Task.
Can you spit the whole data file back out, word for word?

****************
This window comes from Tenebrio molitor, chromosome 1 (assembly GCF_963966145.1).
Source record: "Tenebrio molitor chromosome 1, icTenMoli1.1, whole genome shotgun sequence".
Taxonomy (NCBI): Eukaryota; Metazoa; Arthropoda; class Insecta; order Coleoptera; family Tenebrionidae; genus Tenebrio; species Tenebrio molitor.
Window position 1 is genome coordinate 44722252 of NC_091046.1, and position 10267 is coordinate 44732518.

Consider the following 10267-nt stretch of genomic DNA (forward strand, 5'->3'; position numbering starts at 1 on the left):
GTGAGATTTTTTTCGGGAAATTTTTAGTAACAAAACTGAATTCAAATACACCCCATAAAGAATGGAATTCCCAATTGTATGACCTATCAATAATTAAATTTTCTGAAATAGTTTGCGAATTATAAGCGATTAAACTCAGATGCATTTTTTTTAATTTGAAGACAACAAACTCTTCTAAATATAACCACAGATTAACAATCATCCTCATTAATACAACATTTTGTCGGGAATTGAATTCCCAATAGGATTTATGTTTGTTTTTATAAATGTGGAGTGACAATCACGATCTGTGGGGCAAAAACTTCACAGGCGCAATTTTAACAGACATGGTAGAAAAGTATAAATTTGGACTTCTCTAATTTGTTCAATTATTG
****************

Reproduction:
This window comes from Tenebrio molitor, chromosome 1 (assembly GCF_963966145.1).
Source record: "Tenebrio molitor chromosome 1, icTenMoli1.1, whole genome shotgun sequence".
Taxonomy (NCBI): Eukaryota; Metazoa; Arthropoda; class Insecta; order Coleoptera; family Tenebrionidae; genus Tenebrio; species Tenebrio molitor.
Window position 1 is genome coordinate 44722252 of NC_091046.1, and position 10267 is coordinate 44732518.

Consider the following 10267-nt stretch of genomic DNA (forward strand, 5'->3'; position numbering starts at 1 on the left):
GTGAGATTTTTTTCGGGAAATTTTTAGTAACAAAACTGAATTCAAATACACCCCATAAAGAATGGAATTCCCAATTGTATGACCTATCAATAATTAAATTTTCTGAAATAGTTTGCGAATTATAAGCGATTAAACTCAGATGCATTTTTTTTAATTTGAAGACAACAAACTCTTCTAAATATAACCACAGATTAACAATCATCCTCATTAATACAACATTTTGTCGGGAATTGAATTCCCAATAGGATTTATGTTTGTTTTTATAAATGTGGAGTGACAATCACGATCTGTGGGGCAAAAACTTCACAGGCGCAATTTTAACAGACATGGTAGAAAAGTATAAATTTGGACTTCTCTAATTTGTTCAATTATTG